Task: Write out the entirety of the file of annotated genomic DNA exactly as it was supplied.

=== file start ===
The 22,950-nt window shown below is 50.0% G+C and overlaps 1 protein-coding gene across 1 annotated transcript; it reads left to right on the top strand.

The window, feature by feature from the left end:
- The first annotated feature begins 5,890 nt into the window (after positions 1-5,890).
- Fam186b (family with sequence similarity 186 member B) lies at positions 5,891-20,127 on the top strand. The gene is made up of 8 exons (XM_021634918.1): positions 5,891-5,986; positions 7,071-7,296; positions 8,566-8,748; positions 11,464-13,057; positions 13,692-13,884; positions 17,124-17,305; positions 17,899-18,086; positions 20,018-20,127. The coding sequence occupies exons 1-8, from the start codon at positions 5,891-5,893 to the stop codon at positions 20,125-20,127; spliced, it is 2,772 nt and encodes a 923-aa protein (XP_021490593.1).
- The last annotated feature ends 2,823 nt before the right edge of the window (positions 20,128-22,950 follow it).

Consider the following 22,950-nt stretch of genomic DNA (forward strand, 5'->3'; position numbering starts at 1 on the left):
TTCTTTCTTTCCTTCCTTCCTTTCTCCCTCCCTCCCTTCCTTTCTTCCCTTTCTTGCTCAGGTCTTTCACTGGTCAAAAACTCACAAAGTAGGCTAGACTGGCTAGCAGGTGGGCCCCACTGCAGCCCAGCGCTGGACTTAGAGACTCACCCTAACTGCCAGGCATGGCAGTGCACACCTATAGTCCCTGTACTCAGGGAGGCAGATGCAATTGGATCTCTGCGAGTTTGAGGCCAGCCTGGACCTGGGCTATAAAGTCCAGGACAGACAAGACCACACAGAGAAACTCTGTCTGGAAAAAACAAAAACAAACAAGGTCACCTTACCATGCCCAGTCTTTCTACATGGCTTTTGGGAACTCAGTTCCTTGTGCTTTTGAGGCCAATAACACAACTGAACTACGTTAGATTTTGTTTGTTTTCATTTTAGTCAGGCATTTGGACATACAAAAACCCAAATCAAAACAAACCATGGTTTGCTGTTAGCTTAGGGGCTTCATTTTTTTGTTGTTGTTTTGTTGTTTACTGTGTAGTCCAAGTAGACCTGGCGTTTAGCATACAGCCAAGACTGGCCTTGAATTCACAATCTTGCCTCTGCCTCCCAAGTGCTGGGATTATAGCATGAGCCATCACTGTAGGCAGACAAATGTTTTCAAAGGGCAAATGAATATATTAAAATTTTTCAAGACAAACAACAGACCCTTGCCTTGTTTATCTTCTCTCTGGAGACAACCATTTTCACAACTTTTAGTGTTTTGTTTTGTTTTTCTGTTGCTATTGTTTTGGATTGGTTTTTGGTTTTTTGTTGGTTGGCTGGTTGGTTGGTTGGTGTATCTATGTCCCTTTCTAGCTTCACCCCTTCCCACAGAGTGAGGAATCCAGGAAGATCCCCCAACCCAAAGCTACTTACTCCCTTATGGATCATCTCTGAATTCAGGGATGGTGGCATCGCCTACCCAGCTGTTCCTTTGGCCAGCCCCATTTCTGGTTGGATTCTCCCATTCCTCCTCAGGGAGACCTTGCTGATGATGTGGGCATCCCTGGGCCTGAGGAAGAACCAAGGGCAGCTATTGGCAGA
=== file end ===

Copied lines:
The 22,950-nt window shown below is 50.0% G+C and overlaps 1 protein-coding gene across 1 annotated transcript; it reads left to right on the top strand.

The window, feature by feature from the left end:
- The first annotated feature begins 5,890 nt into the window (after positions 1-5,890).
- Fam186b (family with sequence similarity 186 member B) lies at positions 5,891-20,127 on the top strand. The gene is made up of 8 exons (XM_021634918.1): positions 5,891-5,986; positions 7,071-7,296; positions 8,566-8,748; positions 11,464-13,057; positions 13,692-13,884; positions 17,124-17,305; positions 17,899-18,086; positions 20,018-20,127. The coding sequence occupies exons 1-8, from the start codon at positions 5,891-5,893 to the stop codon at positions 20,125-20,127; spliced, it is 2,772 nt and encodes a 923-aa protein (XP_021490593.1).
- The last annotated feature ends 2,823 nt before the right edge of the window (positions 20,128-22,950 follow it).

Consider the following 22,950-nt stretch of genomic DNA (forward strand, 5'->3'; position numbering starts at 1 on the left):
TTCTTTCTTTCCTTCCTTCCTTTCTCCCTCCCTCCCTTCCTTTCTTCCCTTTCTTGCTCAGGTCTTTCACTGGTCAAAAACTCACAAAGTAGGCTAGACTGGCTAGCAGGTGGGCCCCACTGCAGCCCAGCGCTGGACTTAGAGACTCACCCTAACTGCCAGGCATGGCAGTGCACACCTATAGTCCCTGTACTCAGGGAGGCAGATGCAATTGGATCTCTGCGAGTTTGAGGCCAGCCTGGACCTGGGCTATAAAGTCCAGGACAGACAAGACCACACAGAGAAACTCTGTCTGGAAAAAACAAAAACAAACAAGGTCACCTTACCATGCCCAGTCTTTCTACATGGCTTTTGGGAACTCAGTTCCTTGTGCTTTTGAGGCCAATAACACAACTGAACTACGTTAGATTTTGTTTGTTTTCATTTTAGTCAGGCATTTGGACATACAAAAACCCAAATCAAAACAAACCATGGTTTGCTGTTAGCTTAGGGGCTTCATTTTTTTGTTGTTGTTTTGTTGTTTACTGTGTAGTCCAAGTAGACCTGGCGTTTAGCATACAGCCAAGACTGGCCTTGAATTCACAATCTTGCCTCTGCCTCCCAAGTGCTGGGATTATAGCATGAGCCATCACTGTAGGCAGACAAATGTTTTCAAAGGGCAAATGAATATATTAAAATTTTTCAAGACAAACAACAGACCCTTGCCTTGTTTATCTTCTCTCTGGAGACAACCATTTTCACAACTTTTAGTGTTTTGTTTTGTTTTTCTGTTGCTATTGTTTTGGATTGGTTTTTGGTTTTTTGTTGGTTGGCTGGTTGGTTGGTTGGTGTATCTATGTCCCTTTCTAGCTTCACCCCTTCCCACAGAGTGAGGAATCCAGGAAGATCCCCCAACCCAAAGCTACTTACTCCCTTATGGATCATCTCTGAATTCAGGGATGGTGGCATCGCCTACCCAGCTGTTCCTTTGGCCAGCCCCATTTCTGGTTGGATTCTCCCATTCCTCCTCAGGGAGACCTTGCTGATGATGTGGGCATCCCTGGGCCTGAGGAAGAACCAAGGGCAGCTATTGGCAGA